ECONOMIC growth came in at 6.7pc in 2018, and although it slowed in the second half of last year, Ireland has experienced the most rapid growth of any eurozone country since 2014.
Strong exports were once again behind the strong growth seen here, according to data from the Central Statistics Office released yesterday.
However, there were signs that consumer demand was kicking in – even as Brexit loomed – as higher State salaries fed through.
The fourth quarter saw GDP growth slow to 4.9pc from a year earlier and the economy expanded just 0.1pc from the third quarter, largely due to the strong performance in the third quarter.
Despite the slowdown, growth here was still well above the 1.8pc pace recorded in the 19-member single currency bloc.
“Importantly, the growth in the economy is broad-based with positive underlying contributions from both the domestic and multinational sectors,” Minister for Finance Paschal Donohoe said in a statement.
Gross national product, which gives a better picture of the performance of the economy, expanded by 5.9pc and there was growth in investment and government activity as well as in consumer spending.
Exports in the full year rose 8.9pc from 2017 and were the driving factor behind the growth numbers, the CSO said.
Brexit could take a bite out of agricultural and food exports while a slowing eurozone and world economy could hit demand for other exports.
The British export market is worth €14bn a year and Minister Donohoe highlighted the risks to the economy from tariff and other barriers.
“The Brexit cloud hangs over the economy and, as I outlined in January, the impact on the most-exposed sectors of the economy could be severe,” he said.
Farming groups say that an €800m a year market for beef will disappear if the industry loses tariff-free access to the UK and meat from non-EU states is allowed in on the same terms as Irish products.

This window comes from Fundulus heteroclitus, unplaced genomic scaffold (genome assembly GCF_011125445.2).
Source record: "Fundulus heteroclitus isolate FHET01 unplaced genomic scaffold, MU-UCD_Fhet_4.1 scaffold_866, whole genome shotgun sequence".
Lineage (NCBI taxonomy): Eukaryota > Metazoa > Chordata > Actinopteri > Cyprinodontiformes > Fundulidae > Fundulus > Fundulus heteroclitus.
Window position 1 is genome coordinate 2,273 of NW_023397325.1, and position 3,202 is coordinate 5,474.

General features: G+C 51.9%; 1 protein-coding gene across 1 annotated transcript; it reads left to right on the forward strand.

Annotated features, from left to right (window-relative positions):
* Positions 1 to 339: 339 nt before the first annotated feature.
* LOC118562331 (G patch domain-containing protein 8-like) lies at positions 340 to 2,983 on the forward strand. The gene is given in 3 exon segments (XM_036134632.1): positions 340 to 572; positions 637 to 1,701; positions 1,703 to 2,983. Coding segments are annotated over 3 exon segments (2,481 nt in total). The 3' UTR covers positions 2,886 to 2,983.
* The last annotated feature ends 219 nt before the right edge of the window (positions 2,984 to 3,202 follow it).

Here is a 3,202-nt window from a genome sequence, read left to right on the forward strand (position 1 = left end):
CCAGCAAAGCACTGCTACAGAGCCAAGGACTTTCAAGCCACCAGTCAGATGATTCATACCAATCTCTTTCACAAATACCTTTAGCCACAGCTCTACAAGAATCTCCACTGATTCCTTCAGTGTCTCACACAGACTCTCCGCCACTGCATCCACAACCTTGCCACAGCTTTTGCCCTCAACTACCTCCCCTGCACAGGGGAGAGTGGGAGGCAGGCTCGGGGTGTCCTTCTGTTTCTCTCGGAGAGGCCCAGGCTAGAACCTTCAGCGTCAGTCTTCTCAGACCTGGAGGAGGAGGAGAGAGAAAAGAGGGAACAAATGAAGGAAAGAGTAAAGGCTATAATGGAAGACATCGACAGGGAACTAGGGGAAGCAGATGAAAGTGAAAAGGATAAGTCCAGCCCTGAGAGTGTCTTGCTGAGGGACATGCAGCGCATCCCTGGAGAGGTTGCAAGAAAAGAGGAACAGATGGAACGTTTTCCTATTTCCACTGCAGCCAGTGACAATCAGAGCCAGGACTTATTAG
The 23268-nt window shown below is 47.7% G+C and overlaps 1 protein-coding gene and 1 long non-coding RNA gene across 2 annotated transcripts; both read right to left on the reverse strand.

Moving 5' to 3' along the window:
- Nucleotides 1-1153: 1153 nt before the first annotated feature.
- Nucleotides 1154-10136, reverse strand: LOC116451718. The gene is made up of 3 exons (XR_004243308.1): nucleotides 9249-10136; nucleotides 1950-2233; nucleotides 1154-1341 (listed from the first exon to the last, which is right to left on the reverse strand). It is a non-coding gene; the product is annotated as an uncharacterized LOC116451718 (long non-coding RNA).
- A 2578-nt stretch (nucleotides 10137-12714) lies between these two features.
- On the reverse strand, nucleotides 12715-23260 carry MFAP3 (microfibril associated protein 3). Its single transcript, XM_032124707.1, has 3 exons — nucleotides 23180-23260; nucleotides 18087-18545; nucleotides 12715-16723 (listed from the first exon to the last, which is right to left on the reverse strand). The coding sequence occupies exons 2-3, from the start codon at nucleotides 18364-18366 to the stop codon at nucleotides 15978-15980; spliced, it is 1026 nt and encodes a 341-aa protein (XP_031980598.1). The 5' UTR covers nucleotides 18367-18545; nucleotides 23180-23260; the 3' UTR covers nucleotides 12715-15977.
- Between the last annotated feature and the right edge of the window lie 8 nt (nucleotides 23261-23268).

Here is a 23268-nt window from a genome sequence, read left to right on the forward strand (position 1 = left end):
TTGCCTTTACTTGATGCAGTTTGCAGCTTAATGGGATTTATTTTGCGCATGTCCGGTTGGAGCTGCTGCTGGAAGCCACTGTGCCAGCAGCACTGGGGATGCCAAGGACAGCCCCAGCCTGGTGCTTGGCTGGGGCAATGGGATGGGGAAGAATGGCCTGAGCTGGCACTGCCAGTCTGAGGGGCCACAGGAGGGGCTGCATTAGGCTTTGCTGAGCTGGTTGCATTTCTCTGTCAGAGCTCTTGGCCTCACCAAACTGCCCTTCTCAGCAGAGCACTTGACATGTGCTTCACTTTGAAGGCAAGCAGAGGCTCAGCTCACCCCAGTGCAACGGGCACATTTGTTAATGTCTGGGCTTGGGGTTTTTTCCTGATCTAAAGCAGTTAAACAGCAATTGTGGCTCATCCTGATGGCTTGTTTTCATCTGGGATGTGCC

The economic picture looks set to darken in 2019, largely thanks to Brexit, although growth was expected to moderate to the 4-4.5pc range by most forecasters.
The wild card is Brexit.
Estimates from the Central Bank say that in the event Britain leaves without a deal, growth here could be as little as 1.5pc this year.
Other economic data released yesterday continued to suggest that there were few signs that rising wages were feeding through into capacity constraints in the economy to push inflation higher.
The headline annual rate of inflation was 0.6pc in February, down from 0.7pc in the previous two months.
Meanwhile, the French economy will grow marginally slower this year than previously expected although improving household purchasing power should help limit the impact of a global slowdown, the country’s central bank said on Thursday.
The Bank of France now forecasts growth of 1.4pc this year. The economy there grew 1.5pc in 2018.
Even so, France will easily outperform Germany this year, where growth of 1pc or lower is expected.
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